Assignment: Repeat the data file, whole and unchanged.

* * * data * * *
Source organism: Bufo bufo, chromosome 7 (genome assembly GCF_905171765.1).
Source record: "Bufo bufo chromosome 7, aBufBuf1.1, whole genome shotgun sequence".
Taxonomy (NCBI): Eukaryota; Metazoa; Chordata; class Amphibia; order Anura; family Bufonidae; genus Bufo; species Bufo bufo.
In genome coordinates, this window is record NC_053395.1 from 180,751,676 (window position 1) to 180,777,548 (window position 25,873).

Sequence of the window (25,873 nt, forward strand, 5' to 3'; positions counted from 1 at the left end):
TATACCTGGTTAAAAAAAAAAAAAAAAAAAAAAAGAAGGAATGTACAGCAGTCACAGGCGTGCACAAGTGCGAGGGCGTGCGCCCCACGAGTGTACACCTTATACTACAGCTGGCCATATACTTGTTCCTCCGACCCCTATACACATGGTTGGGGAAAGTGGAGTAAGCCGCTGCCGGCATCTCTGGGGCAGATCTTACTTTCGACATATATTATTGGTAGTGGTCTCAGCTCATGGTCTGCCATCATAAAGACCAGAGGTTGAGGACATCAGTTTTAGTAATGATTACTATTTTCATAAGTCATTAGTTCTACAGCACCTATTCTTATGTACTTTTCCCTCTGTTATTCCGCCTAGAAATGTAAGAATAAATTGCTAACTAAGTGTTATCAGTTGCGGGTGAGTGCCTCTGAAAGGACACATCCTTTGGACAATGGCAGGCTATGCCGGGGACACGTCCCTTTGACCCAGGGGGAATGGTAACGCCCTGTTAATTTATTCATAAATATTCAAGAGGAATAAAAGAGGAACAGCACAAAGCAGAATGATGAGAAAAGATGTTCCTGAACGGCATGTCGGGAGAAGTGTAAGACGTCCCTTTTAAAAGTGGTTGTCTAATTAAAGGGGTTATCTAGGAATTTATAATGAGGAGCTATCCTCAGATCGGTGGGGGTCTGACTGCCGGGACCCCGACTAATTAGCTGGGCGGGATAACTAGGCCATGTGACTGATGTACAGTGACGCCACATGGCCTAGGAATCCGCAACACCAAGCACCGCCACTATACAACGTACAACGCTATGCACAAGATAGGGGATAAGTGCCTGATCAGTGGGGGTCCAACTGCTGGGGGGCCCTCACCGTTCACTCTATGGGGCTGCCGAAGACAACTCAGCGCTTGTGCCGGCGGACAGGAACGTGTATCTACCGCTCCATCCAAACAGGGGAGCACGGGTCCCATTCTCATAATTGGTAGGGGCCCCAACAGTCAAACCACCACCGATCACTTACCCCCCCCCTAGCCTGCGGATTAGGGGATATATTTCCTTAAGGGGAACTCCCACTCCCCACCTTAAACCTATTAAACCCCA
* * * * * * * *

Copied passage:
Source organism: Bufo bufo, chromosome 7 (genome assembly GCF_905171765.1).
Source record: "Bufo bufo chromosome 7, aBufBuf1.1, whole genome shotgun sequence".
Taxonomy (NCBI): Eukaryota; Metazoa; Chordata; class Amphibia; order Anura; family Bufonidae; genus Bufo; species Bufo bufo.
In genome coordinates, this window is record NC_053395.1 from 180,751,676 (window position 1) to 180,777,548 (window position 25,873).

Sequence of the window (25,873 nt, forward strand, 5' to 3'; positions counted from 1 at the left end):
TATACCTGGTTAAAAAAAAAAAAAAAAAAAAAAAGAAGGAATGTACAGCAGTCACAGGCGTGCACAAGTGCGAGGGCGTGCGCCCCACGAGTGTACACCTTATACTACAGCTGGCCATATACTTGTTCCTCCGACCCCTATACACATGGTTGGGGAAAGTGGAGTAAGCCGCTGCCGGCATCTCTGGGGCAGATCTTACTTTCGACATATATTATTGGTAGTGGTCTCAGCTCATGGTCTGCCATCATAAAGACCAGAGGTTGAGGACATCAGTTTTAGTAATGATTACTATTTTCATAAGTCATTAGTTCTACAGCACCTATTCTTATGTACTTTTCCCTCTGTTATTCCGCCTAGAAATGTAAGAATAAATTGCTAACTAAGTGTTATCAGTTGCGGGTGAGTGCCTCTGAAAGGACACATCCTTTGGACAATGGCAGGCTATGCCGGGGACACGTCCCTTTGACCCAGGGGGAATGGTAACGCCCTGTTAATTTATTCATAAATATTCAAGAGGAATAAAAGAGGAACAGCACAAAGCAGAATGATGAGAAAAGATGTTCCTGAACGGCATGTCGGGAGAAGTGTAAGACGTCCCTTTTAAAAGTGGTTGTCTAATTAAAGGGGTTATCTAGGAATTTATAATGAGGAGCTATCCTCAGATCGGTGGGGGTCTGACTGCCGGGACCCCGACTAATTAGCTGGGCGGGATAACTAGGCCATGTGACTGATGTACAGTGACGCCACATGGCCTAGGAATCCGCAACACCAAGCACCGCCACTATACAACGTACAACGCTATGCACAAGATAGGGGATAAGTGCCTGATCAGTGGGGGTCCAACTGCTGGGGGGCCCTCACCGTTCACTCTATGGGGCTGCCGAAGACAACTCAGCGCTTGTGCCGGCGGACAGGAACGTGTATCTACCGCTCCATCCAAACAGGGGAGCACGGGTCCCATTCTCATAATTGGTAGGGGCCCCAACAGTCAAACCACCACCGATCACTTACCCCCCCCCTAGCCTGCGGATTAGGGGATATATTTCCTTAAGGGGAACTCCCACTCCCCACCTTAAACCTATTAAACCCCA